Plenum volume is the biggest thing lacking in most intakes, but plenty of other factors such as uneven distribution, which the taper of dual plenum designs address.
Never did really even try to wrap my head around all this 3rd & 4th harmonics & frequency type of stuff. Really didn't care either. With the intake I designed, things were in close range of what was known to be optimum & no doubt would work a crapload better than my embarrassing ls1 intake I still have in use. It's biggest fault is what racers call D.N.F.
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Old 11-27-2018, 09:59 PM
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DNF is a common issue with fourth gen F body
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Old 11-29-2018, 07:08 PM
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Grumpy Jenkins said.....Its going to be different for every engine. You have to tailor them in till you find it. I would think that would mean adjusting them to the track and weather conditions as well. I would think a custom adjustable set could be made so while at the track you go to and the DA you want to race in you could find the perfect length. And that's what she said!
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Old 11-29-2018, 07:34 PM
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Just as a comparative,, when Mazda started using active intake runners in the IMSA efforts,,
it got banned quickly,, was "too effective". Of course the rotary's got beat up every rules meeting for years..
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Old 11-29-2018, 11:03 PM
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I am surprised we dont see more active runner stuff. Seems coupled with vvt, you would have a very effective means of stretching the powerband and fuel economy
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Old 11-30-2018, 09:54 AM
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I experimented with active runners back in the 4-cylinder days.
I basically put a plenum w/ large throttle body on some ITBs that were way too large for the engine.
Rigged them up sort of like carburetor secondaries. They didn't start to open after quarter throttle or so, and reached full throttle at the same time as the throttle body.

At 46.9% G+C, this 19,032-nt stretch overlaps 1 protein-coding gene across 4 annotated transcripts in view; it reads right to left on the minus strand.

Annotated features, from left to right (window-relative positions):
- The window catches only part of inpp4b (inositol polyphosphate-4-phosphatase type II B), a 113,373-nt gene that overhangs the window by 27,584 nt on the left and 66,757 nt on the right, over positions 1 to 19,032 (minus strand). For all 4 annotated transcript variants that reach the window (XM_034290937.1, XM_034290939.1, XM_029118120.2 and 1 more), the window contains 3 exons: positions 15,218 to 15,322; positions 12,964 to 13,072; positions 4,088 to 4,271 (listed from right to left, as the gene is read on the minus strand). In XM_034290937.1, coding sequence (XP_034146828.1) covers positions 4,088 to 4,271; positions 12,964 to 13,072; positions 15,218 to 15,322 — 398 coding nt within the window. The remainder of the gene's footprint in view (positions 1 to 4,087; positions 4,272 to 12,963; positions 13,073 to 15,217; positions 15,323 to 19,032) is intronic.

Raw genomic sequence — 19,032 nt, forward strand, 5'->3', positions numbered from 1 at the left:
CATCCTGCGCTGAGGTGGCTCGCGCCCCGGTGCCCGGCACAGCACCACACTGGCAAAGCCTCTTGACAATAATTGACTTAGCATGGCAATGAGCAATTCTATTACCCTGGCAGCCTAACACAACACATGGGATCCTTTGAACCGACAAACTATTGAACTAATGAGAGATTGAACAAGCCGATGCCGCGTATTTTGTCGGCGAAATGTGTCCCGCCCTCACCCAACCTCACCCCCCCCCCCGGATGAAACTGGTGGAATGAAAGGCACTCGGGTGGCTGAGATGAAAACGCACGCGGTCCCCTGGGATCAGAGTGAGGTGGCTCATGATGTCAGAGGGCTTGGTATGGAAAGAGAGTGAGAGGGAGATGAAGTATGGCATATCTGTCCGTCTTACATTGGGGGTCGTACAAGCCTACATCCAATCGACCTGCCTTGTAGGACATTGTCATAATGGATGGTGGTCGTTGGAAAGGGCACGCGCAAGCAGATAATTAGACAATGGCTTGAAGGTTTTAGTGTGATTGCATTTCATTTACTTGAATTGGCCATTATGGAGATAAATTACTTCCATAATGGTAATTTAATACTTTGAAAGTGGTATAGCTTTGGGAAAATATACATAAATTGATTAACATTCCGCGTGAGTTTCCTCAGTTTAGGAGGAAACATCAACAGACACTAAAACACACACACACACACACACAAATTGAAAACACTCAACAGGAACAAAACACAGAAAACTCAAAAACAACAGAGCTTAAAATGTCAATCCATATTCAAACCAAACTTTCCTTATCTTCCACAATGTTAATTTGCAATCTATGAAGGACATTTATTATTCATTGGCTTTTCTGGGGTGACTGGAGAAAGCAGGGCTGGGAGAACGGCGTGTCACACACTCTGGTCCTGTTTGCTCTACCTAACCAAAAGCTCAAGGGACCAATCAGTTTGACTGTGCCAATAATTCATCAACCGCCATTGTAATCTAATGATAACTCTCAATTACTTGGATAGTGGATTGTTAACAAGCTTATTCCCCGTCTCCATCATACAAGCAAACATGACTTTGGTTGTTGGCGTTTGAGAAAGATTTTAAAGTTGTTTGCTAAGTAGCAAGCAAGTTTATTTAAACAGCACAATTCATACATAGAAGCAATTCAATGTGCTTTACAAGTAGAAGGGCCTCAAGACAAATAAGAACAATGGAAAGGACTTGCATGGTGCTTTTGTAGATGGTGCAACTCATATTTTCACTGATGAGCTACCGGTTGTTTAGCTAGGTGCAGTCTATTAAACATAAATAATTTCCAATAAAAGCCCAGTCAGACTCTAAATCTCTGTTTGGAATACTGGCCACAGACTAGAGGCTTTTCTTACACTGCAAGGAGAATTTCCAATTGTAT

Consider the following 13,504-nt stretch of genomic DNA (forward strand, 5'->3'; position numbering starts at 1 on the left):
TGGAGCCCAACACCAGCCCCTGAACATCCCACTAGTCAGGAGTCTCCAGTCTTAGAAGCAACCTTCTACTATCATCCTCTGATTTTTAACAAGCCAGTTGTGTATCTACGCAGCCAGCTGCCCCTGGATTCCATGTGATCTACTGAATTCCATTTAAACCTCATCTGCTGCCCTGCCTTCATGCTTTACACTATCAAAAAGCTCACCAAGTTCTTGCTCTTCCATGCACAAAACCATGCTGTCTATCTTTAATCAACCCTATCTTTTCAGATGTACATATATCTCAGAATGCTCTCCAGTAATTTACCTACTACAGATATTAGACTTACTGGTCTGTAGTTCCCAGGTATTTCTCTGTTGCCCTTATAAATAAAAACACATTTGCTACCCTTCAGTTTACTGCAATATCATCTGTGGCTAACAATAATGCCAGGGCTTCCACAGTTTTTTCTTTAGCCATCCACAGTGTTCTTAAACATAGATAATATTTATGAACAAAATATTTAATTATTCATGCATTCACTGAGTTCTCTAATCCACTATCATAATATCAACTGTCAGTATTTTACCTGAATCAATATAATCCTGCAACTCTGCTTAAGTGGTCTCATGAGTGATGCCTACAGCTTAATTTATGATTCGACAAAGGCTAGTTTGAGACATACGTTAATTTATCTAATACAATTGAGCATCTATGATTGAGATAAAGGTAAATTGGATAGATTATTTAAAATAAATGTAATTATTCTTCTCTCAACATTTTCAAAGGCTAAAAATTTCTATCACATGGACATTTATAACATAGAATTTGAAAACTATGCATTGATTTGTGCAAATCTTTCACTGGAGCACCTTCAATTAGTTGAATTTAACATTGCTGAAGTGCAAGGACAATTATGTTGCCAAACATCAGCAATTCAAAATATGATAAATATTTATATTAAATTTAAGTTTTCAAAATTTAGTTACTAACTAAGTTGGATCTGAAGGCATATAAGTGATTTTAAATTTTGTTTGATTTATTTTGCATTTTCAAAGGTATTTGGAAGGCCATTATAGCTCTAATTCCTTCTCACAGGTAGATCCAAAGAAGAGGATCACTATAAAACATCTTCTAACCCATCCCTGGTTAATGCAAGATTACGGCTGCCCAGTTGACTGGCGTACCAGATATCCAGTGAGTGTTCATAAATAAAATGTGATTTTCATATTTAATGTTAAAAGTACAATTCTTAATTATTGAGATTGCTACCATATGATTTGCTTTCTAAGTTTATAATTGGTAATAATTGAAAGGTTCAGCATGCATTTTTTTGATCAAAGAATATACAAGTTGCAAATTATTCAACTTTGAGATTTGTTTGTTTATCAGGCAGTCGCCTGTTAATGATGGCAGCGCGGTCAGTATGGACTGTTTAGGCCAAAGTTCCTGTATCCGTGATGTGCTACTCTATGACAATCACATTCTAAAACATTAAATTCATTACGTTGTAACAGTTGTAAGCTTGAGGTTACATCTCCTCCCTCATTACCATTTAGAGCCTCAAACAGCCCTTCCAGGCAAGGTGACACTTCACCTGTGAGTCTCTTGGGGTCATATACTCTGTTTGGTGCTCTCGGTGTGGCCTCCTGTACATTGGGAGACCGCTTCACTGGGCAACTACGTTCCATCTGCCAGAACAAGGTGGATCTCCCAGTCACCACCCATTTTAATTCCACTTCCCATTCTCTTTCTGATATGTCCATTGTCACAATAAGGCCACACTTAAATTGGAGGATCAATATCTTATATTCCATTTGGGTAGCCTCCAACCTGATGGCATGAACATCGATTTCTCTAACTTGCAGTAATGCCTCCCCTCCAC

The ITB blades had holes drilled in them that still made it possible to cruise around with very little throttle.
I ended up gaining back most of the low end that was lost running ITBS that were made out of 4 stock throttle bodies for that car.

Did the same exact thing for the header. I put throttle blades in the header. The blades were smaller than the primary tube size.
They had something like 1/8" clearance around the blades and they opened with the throttle cable.

Tuning was a catastrophic PITA. Was one of my first dives into megasquirt. Once I got most of it hammered out, butt dyno felt massive mid range and cruising gains over the plain ITB/header combo.
Btw, I'd recommend not to use junkyard throttle body blades in your header tubes. They didn't last very long before the started to look like burned exhaust valves.
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Old 11-30-2018, 12:19 PM
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IN my head, I've "designed" intake runners stacked like a telescope, if that makes any sense, with actuators to extend and retract the velocity mouth, making the runner longer and shorter with RPM. My problem is I lack programming talent. But even a simplistic model like 13" runner lengths at idle and 6.5" runners at 7000 rpm and a linear interpolation. Numbers made up for the purpose of describing what's in my head. But combine that with variable intake valve close, and I think you've got something.

Someone probably already does this that I'm not aware of or tried and it was too expensive